Tuesday, December 12, 2006

The history of the CodeGear name

A while back, Michael Swindell (Borland CodeGear), posted the story about how the CodeGear name was picked to the delphi.nontech newsgroup. First it was established that Michael had recently bought the domain name codegear.com. Then someone asked:

Can you tell us how much cost you that ?

And Michael's reply was an interesting read of the story behind the name:

one BILLION dollars.... <g> heh... no, actually it was a bargain for several thousand dollars... a great deal IMO.... I was really just blown away that  it was even available for purchase. When I thought of the name, Allen [Bauer -ed] was sitting across the table and I told him, "but of course there's no way the domain will be available"... and sure enough it was. I have go back and research who the original suggestion actually came from, but the name stemmed from one of the names submitted by customers from my Blog post - DelphiGear.... we were browsing thru hundreds of submissions (most were ummm.... how shall I put it... "Intersting" is the word I'm looking for <g>) but I really liked the idea of DelphiGear. Like Climbing Gear or Photo Gear but for Delphi programmers. Of course Delphi in the name is just way too narrow a focus for our new company name, and I just swapped Delphi with Code... and wahlah... there it is :o) funny how those things work sometimes. So thanks to the Delphi developer who submitted DelphiGear as a suggestion - you are a part of history! -m

Thanks for the nice story Michael! And sorry if you intended to blog about this yourself - not intending to steal your thunder! :-)

Don't miss the Oslo Delphi Day, Dec 15th 2006!

In a joined operation between Alfacode AS (and Thomas Fjeld), CodeGear Stockholm (represented by Fredrik Haglund) and the Oslo Delphi Club, we are arranging the Oslo Delphi Day on Friday December 15th.

The key attraction is three presentations held by tech Speaker Extraordinaire, Chad Z. Hower (aka Kudzu) of Indy and IntraWeb fame. In addition there will be few sessions by Fredrik and myself. Thomas has just made the agenda available here.

If you are reading this and are within travelling distance of Oslo, make sure to sign up for the event here!

See you there!

Thursday, November 23, 2006

DN4DP#3: Nesting habits

This post continues the series of The Delphi Language Chapter teasers from Jon Shemitz’ .NET 2.0 for Delphi Programmers book. Last time we learned about the new class member visibility specifiers that are available, abstract classes and final methods. This time we will look at the syntax and semantics of nested classes.

Note that I do not get any royalties from the book and I highly recommend that you get your own copy – for instance at Amazon.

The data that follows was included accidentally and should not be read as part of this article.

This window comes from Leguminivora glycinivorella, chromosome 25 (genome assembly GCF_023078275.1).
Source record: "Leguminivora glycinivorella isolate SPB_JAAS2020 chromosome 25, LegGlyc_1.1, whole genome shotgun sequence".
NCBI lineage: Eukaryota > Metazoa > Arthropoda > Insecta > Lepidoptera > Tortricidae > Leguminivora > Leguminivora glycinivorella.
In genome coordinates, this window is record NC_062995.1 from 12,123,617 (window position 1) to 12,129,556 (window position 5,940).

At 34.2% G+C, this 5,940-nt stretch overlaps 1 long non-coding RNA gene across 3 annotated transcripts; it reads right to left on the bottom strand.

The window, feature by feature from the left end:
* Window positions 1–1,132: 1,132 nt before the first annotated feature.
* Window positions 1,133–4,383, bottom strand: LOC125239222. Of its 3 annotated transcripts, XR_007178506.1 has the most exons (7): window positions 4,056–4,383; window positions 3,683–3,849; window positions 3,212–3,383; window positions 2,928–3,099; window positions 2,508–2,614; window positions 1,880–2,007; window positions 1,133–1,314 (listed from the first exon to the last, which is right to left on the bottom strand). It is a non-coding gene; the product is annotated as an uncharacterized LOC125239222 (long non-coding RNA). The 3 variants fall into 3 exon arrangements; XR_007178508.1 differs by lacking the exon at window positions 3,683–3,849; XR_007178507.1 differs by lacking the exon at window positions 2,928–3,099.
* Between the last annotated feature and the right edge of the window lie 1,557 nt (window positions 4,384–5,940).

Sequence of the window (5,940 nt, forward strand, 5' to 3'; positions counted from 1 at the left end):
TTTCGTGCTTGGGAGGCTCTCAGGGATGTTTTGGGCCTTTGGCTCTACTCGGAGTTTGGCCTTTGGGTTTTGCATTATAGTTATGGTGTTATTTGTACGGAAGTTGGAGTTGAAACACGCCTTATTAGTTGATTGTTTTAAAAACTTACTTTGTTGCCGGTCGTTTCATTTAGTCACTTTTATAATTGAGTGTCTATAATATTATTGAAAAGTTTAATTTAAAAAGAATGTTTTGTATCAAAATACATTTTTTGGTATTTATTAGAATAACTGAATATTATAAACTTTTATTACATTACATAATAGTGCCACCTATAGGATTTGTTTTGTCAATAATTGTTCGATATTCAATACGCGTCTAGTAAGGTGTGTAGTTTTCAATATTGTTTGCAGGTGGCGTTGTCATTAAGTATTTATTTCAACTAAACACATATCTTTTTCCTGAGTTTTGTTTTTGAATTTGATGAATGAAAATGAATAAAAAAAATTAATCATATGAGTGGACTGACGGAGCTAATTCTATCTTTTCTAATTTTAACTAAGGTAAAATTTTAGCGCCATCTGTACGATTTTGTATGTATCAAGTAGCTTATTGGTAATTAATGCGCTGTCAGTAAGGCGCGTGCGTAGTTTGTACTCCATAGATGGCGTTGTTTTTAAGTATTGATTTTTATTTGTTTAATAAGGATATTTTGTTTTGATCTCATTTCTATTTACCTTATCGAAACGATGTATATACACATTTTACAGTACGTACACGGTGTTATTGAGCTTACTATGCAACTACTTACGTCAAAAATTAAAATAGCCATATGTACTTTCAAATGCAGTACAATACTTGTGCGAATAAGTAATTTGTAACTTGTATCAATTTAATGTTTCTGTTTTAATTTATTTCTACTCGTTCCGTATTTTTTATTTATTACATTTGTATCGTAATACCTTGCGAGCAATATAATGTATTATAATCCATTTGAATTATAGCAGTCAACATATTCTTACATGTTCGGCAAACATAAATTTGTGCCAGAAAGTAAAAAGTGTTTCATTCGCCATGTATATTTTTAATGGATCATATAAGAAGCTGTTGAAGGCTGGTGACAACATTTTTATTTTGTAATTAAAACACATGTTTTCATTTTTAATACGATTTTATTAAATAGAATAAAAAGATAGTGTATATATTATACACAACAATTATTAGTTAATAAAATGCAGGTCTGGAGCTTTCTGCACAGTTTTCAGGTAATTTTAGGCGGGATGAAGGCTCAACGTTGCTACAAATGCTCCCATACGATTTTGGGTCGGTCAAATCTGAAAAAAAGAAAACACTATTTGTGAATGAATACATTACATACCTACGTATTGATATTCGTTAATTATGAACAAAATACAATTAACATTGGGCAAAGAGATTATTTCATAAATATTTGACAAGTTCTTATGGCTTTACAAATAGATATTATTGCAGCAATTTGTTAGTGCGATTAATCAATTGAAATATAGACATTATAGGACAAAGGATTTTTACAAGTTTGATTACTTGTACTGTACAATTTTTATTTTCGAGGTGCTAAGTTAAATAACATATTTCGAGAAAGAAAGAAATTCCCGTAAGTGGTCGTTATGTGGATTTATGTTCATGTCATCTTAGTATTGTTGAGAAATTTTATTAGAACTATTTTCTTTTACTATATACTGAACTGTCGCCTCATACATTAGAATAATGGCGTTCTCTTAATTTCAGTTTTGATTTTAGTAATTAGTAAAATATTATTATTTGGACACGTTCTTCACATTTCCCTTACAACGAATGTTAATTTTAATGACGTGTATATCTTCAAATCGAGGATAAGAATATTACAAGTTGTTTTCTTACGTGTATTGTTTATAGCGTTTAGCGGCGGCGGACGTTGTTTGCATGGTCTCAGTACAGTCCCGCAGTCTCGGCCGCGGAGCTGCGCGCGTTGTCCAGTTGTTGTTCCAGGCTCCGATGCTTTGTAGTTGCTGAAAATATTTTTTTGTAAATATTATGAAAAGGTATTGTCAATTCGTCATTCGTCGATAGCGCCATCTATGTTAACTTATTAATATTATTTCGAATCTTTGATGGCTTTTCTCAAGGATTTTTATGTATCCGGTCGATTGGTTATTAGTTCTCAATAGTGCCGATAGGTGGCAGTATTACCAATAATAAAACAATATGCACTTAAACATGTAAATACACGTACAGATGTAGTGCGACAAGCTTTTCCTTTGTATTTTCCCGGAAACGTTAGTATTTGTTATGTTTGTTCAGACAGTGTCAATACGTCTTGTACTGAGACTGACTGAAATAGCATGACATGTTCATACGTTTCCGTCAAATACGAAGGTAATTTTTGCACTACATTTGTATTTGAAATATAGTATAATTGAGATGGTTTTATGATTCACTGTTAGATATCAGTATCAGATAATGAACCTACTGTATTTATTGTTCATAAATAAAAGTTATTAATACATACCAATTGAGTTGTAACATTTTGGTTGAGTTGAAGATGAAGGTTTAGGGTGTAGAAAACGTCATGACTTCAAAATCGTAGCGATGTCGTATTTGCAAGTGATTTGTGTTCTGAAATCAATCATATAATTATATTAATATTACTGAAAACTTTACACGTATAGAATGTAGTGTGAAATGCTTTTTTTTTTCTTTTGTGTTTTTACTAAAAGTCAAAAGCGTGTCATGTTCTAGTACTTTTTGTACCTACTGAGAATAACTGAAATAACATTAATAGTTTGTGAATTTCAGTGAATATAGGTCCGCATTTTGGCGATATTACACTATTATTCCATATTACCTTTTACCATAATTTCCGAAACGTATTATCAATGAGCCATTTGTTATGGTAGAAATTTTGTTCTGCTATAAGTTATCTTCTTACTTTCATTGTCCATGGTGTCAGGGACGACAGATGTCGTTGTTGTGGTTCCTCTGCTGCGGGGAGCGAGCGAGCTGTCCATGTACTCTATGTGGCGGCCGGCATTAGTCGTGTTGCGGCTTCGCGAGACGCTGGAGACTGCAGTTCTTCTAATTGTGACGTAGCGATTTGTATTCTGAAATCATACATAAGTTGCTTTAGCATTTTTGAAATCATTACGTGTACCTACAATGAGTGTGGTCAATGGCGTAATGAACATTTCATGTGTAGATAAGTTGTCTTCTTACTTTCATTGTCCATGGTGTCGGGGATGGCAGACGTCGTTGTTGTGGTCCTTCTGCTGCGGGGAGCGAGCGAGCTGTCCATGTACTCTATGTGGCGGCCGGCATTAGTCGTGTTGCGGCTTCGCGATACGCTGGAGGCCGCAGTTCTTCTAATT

"Nesting habits

The compiler now allows you to declare nested types (including classes) and constants inside another class or record declaration. The implementation of a nested class method must have its name preceded by both the outer and inner class names, like this

type
TOuter = class
public
const
MeaningOfLife = 42;
type
TResult = integer;
TInner = class
public
function Method: TResult;
end;
end;

implementation

function TOuter.TInner.Method;
begin
// or just MeaningOfLife

Result := TOuter.MeaningOfLife;
end;

procedure Test;
var
Inner: TOuter.TInner;
Result: TOuter.TResult;
begin
Inner := TOuter.TInner.Create;
Result := Inner.Method;
end;

Note that a nested class can reference all types and constants nested within its parent class – the TOuter prefix in the above example is optional. Any code outside of a class must use an explicit type prefix – for example, the external test code in the Chapter10\NestingHabits project must use the TOuter prefix to get at the types and constants declared in the TOuter class.

Remember, while inner classes can see all types declared in their outer class(es), they have no special access to their outer class’ fields, methods, or properties. (Similarly, outer classes cannot see private or protected members of their inner types). The main purpose of nested classes is to reduce namespace clutter by keeping (often private) helper classes within the public classes that use them. This also makes it easier to hide implementation details. (See Chapter 2’s Nested Classes section.)

Tip   Delphi’s global level constants are not CLS-compliant (or rather, the name of the class they end up in is an implementation detail generated by the compiler, and should not be relied upon), so you should declare constants you want to export to other languages inside a class or record declaration. The same advice goes for global routines and variables - declare them as static methods and fields."

Borland and CodeGear

As most of you will already know, Borland has now moved its developer tools group into a separate company called CodeGear. CodeGear, which will still be wholly owned by Borland, will continue to develop, sell and support developer tools like Delphi, C++Builder, JBuilder and Interbase. There are also indications that they are moving into the webspace with support for languages such as PHP, Pyhon, Ruby and Ajax technology.

While some people have been waiting anxiously for a complete separation from Borland in a operation to sell the IDE group to a separate entity, I think that the current situation is better for the stability and long-term viability of CodeGear in general and the future of Delphi in particular.